6. Hold your head high. It can be a shock initially to go from thinning hair to flowing locks. One may worry what others will say, if coworkers will notice, or that they will have an unfamiliar reflection in the mirror. These concerns are valid, and I applaud you for taking the leap into trying something new to help you cope with your hair woes despite your worries! My personal mantra when it comes to my helper hair is “everybody knows and nobody cares.” Now, this may not be entirely true because chances are, and my experience has been, most people are clueless when it comes to wigs and toppers. The average person doesn’t spend time studying hairlines or widening parts, unless that person has hair loss, wears/sells/makes hair, is a hair dresser, or a health professional. An awkward encounter is always a possibility (think nosy coworker, etc.) but someone pointing out your hair wearing is much more likely to be about them and their need to satisfy their own curiosity than it is about an actual concern about your wearing it. So assuming that everybody knows may be a bit of a generalization, but it definitely helps me deal with the wondering “do they know?” There will inevitably be situations that make you feel vulnerable, like going for personal care services or being under fluorescent lighting which can make toppers and wigs more noticeable, but I find that I always felt vulnerable in these situations with my bio hair anyway. You will find a strategy that helps you deal with this! Also, anyone close enough to you to notice doesn’t care about your choice to wear hair. Your dentist doesn’t care. Massage therapist or chiropractor- nope. Lash extension it’s- definitely not. And not only do they not care, it’s also none of their business!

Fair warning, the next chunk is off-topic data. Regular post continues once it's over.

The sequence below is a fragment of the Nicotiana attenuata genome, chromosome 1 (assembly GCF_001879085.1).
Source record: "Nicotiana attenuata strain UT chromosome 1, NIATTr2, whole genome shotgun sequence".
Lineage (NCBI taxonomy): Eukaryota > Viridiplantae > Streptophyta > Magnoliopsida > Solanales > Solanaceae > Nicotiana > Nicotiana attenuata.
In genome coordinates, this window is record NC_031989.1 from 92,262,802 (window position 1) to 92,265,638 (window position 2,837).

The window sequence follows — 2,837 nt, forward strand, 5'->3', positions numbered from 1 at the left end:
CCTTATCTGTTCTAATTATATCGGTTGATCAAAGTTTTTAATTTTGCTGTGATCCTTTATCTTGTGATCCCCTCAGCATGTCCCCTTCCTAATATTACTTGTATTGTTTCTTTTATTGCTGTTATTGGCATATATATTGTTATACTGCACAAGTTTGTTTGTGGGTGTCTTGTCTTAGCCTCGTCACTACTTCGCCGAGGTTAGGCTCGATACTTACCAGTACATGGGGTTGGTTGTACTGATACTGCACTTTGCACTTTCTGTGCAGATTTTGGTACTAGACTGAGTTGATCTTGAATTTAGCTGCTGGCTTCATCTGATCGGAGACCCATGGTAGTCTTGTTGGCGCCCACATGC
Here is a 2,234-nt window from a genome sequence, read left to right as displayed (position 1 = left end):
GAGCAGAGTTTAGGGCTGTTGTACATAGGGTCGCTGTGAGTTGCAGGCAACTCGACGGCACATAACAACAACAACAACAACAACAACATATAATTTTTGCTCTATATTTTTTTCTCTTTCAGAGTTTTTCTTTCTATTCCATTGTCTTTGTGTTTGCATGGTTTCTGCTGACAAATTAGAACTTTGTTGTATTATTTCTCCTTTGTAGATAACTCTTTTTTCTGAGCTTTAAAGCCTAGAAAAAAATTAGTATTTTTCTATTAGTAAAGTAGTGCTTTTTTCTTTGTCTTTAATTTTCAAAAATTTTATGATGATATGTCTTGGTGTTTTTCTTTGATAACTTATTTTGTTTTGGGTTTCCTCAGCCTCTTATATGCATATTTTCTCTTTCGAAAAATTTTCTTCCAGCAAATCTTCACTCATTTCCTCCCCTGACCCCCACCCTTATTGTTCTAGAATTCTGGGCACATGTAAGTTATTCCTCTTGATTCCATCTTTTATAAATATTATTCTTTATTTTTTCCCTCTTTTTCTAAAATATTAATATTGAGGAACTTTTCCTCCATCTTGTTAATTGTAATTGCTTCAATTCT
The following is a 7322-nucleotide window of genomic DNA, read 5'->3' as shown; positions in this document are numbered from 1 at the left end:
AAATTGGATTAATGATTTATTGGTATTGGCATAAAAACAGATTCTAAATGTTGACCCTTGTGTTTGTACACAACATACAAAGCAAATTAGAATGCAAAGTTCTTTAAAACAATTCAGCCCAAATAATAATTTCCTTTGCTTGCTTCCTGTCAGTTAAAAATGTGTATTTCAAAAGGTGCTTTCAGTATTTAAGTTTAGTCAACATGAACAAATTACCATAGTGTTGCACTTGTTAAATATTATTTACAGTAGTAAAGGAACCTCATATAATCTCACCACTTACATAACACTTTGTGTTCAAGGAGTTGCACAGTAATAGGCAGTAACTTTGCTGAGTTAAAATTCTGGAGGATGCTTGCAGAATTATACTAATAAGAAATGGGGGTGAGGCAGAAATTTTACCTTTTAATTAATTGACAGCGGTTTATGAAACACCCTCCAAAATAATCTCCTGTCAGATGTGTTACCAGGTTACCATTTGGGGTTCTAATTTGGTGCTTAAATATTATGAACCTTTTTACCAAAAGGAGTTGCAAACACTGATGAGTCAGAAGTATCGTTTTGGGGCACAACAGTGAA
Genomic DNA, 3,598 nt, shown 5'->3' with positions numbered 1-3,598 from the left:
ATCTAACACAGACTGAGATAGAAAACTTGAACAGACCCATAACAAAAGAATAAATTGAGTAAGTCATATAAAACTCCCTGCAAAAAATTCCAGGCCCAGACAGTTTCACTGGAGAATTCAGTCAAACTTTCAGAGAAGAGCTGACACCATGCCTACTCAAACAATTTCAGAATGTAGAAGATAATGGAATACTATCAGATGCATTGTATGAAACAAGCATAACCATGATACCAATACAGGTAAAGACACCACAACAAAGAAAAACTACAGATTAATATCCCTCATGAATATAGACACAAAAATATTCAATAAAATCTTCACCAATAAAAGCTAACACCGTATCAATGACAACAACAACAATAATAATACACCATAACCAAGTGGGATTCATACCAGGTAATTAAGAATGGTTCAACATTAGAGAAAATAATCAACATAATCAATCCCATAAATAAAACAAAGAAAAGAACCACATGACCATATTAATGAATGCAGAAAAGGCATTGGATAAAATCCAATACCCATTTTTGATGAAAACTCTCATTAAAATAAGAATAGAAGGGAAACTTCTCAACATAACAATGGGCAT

Once you’ve mastered your blending and styling skills, your confidence will increase, and you can rest assured that you will receive more positive commentary about your hair than nosy inquiries.
I hope this is helpful in improving your hair wearing experience! Reach out on Instagram to chat about all things alternative hair and hair loss!